Imagine you are watching a boat of eight rowers training for a big race in the middle of a lake. You hear the whistle blow, and puzzled by what you’re seeing, you ask the coach: “It doesn’t seem that the boat is moving”. To what the coach replies: “It’s because I haven’t explained you what’s going on in the boat. You can’t see it from here, but the first rower is really rowing hard. The five behind are splashing the oars so that the first chap thinks they are working hard. And the last two, well, they are rowing hard… but in the opposite direction. So you say the boat is not moving? Well, that’s what we call a good day, because usually it goes backwards.”
Is this metaphor truthful? Consider the research that only 2% of companies significantly outperform their competition over a period of a decade, and just 1% survive forty years without either going bankrupt or being acquired.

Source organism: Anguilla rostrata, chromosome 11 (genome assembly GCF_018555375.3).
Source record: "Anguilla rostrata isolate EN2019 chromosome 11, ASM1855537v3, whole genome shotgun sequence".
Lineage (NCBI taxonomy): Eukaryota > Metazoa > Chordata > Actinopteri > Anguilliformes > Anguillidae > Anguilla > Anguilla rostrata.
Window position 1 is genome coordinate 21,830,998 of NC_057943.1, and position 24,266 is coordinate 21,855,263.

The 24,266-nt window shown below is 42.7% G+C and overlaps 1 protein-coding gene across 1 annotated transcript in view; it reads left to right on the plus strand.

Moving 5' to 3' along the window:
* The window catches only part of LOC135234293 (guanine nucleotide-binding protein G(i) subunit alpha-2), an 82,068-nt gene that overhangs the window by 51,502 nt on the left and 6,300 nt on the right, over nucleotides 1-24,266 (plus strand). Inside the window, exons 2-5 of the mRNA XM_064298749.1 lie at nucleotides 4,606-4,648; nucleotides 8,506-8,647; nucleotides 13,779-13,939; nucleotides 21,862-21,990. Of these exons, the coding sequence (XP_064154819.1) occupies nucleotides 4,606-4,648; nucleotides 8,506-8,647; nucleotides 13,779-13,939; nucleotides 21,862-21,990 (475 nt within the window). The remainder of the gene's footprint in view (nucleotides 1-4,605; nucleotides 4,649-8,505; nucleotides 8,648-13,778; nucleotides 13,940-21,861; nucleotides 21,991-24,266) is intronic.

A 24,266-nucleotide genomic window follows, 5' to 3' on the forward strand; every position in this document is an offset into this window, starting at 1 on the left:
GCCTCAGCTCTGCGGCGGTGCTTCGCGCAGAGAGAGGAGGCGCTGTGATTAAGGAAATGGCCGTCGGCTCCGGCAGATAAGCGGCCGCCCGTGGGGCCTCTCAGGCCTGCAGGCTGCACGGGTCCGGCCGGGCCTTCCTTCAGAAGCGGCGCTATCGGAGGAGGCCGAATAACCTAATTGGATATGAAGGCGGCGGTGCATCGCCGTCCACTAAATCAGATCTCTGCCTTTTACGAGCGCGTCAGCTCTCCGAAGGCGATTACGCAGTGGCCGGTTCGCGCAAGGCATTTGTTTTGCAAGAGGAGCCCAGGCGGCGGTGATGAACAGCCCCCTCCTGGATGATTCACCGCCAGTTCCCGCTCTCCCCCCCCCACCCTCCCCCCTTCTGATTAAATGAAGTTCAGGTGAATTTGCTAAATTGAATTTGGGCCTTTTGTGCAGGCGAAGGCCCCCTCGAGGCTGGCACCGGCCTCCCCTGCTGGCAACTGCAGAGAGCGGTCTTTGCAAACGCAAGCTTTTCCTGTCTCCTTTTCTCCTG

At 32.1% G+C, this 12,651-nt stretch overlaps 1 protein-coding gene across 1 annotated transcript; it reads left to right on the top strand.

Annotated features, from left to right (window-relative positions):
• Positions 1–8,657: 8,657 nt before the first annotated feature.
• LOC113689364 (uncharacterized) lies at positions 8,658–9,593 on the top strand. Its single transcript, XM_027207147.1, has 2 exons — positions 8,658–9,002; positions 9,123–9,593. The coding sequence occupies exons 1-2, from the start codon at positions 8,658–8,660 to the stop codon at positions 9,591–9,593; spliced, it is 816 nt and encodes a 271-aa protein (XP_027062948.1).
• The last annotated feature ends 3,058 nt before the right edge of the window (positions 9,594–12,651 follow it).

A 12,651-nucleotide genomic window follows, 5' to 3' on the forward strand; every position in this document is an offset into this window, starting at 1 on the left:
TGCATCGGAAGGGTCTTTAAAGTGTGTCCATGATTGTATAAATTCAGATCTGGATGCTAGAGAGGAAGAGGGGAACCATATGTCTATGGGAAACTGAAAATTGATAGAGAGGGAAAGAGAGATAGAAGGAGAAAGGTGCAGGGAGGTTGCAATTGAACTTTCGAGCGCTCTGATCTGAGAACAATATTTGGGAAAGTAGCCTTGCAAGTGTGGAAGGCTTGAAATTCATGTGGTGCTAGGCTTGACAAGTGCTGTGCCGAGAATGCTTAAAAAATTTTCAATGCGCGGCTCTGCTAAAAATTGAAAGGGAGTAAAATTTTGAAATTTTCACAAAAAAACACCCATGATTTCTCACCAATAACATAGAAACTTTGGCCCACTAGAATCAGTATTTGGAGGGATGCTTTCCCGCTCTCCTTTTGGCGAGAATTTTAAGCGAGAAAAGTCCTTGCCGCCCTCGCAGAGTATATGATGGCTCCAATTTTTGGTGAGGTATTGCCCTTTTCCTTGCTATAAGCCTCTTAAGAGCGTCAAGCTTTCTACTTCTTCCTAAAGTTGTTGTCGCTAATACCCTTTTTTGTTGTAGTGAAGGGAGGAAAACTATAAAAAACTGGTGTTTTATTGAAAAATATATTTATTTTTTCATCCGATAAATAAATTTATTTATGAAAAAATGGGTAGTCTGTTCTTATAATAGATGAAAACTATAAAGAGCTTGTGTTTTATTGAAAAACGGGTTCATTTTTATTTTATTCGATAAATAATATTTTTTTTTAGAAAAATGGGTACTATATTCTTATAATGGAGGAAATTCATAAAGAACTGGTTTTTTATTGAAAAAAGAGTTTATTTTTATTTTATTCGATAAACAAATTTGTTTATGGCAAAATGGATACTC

Indeed, most of the companies want to become champions and yet very few succeed. This mystery drove four years of research that brought my co-author Brian Carney and me close to thirty very different companies which we called “liberated”. A liberated company is one in which employees are free and responsible to take actions that they – not their bosses, not procedures, decide are the best for the company. Of course, they aren’t former prisons, but the two key ingredients of performance, employee initiative and potential, which are stifled in a traditional command-and-control company, are freed up in liberated companies.
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